I’m actually not all that well-read when it comes to Shakespeare. I’ve read or seen ten out of thirty-eight of his plays, and a big chunk of his sonnets, but that’s all. Before reading Henry VIII, I hadn’t read any of the histories at all! Not even Richard III, except the bit everyone knows about the winter of our discontent. Which is why, when I asked a Shakespeare-loving friend which play I should read next, and she gave me the choice between this one and Measure for Measure, I chose this.
And it was fascinating. I know the history fairly well, partly because I’ve studied it and partly because I’ve recently read Hilary Mantel’s wonderful Wolf Hall and Bring Up the Bodies. This play has all the same characters as those marvelous novels, but a completely different perspective on their motivations and actions. It’s like looking at history through a 16th-century glazed window instead of through an open door.
Take Cardinal Wolsey, for instance. In Mantel’s version, he’s a wise hero, taken down by a conspiracy, tied to Cromwell through the twin bonds of mentorship and lower-class origins. At the beginning of Shakespeare’s play, Wolsey is a tyrant and a fool, bewitching the king, a danger to the nobles who really ought to have the king’s ear by reason of birth and position. When they bring him down, he makes a pathetic figure with whom we can briefly sympathize before he is off to be confined at the bishop’s residence. The inconsistency of his character (tyrant to figure of pathos) isn’t given much to build on. It’s strangely sudden, and leaves us feeling unsatisfied.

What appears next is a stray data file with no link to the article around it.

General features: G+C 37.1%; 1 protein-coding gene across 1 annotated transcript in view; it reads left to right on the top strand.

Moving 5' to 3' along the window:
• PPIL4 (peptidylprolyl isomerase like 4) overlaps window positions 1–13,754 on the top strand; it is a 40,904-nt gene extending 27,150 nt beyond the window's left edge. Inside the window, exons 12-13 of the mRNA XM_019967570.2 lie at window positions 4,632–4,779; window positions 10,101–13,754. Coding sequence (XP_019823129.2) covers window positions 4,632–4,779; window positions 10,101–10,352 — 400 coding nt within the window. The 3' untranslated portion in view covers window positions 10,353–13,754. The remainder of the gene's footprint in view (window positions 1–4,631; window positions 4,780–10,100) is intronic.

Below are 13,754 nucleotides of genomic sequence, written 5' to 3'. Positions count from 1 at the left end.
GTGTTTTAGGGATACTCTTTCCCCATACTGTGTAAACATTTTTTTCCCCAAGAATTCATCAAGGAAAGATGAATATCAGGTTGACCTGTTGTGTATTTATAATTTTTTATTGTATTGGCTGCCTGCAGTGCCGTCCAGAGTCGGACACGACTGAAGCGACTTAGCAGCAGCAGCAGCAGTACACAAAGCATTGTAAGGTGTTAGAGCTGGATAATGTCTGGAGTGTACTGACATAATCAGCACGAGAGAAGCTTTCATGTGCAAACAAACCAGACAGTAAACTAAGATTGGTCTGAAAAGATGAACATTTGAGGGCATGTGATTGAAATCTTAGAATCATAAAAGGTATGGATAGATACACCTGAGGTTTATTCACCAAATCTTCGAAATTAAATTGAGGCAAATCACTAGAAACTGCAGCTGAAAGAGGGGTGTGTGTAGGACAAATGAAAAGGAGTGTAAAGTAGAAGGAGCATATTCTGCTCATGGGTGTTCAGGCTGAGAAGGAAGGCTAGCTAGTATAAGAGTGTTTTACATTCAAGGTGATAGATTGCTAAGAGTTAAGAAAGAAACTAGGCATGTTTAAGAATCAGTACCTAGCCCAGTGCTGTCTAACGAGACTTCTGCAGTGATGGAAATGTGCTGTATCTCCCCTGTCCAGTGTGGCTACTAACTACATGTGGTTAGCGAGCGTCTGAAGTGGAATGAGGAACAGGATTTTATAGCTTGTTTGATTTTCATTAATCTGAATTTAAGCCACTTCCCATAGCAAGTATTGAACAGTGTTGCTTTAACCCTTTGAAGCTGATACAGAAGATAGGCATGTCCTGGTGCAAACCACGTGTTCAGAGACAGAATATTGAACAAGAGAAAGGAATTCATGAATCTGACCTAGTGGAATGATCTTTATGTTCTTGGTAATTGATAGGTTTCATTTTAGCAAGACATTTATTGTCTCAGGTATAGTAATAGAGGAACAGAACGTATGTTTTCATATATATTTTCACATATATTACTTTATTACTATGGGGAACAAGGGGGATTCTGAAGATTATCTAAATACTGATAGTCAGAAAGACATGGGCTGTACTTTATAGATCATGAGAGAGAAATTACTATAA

The king is likewise unsatisfying, but it’s because he’s too consistent. Though the real, historical action takes place over many years, the action in the play is much more rapid, which doesn’t give Henry time to grow and mature. In real life, Henry moved from being an impulsive young king, primarily motivated by external factors, to being perhaps the most intelligent and powerful figure on the European stage. In the play, however, he’s not given this depth, because there isn’t the time to have it develop.
One of the most interesting things about the play (to me, at least) is the figure of Queen Katherine of Aragon. She is given a lot of time in the play, and several long and beautiful speeches, including one very touching death scene. My question is this: why wasn’t Anne Boleyn, the mother of Elizabeth, given this time instead of Katherine? Wouldn’t it make sense to flatter the monarch, rather than the king’s first, divorced wife? Maybe I’m mixing up the timing; maybe Shakespeare was already under James by this time and it didn’t matter.
There are some beautiful lines in this play. Buckingham’s farewell in Act II, scene I is an example:
You few that loved me,
And dare be bold to weep for Buckingham,
His noble friends and fellows, whom to leave
Is only bitter to him, only dying,
Go with me, like good angels, to my end;
And, as the long divorce of steel falls on me,
Make of your prayers one sweet sacrifice,
And lift my soul to heaven. Lead on, o’ God’s name.
The long divorce of steel! What foreshadowing for Katherine and Anne in one sentence! And then there’s Wolsey’s rueful conversation with Cromwell as he goes to his doom in Act III:
Cromwell, I charge thee, fling away ambition:
By that sin fell the angels; how can man, then,
The image of his Maker, hope to win by it?
Love thyself last: cherish those hearts that hate thee;
Corruption wins not more than honesty.
The irony of such good advice being given by a man who could never take it himself is both painful and sparkling, like a piece of mica.
Reading this play was so enjoyable, especially with Hilary Mantel’s characters fresh in my mind. To see all these people from another point of view — one so much closer to the historical source, but still fictionalized — was memorable and interesting. Have any of you read this play? Which one should I read next?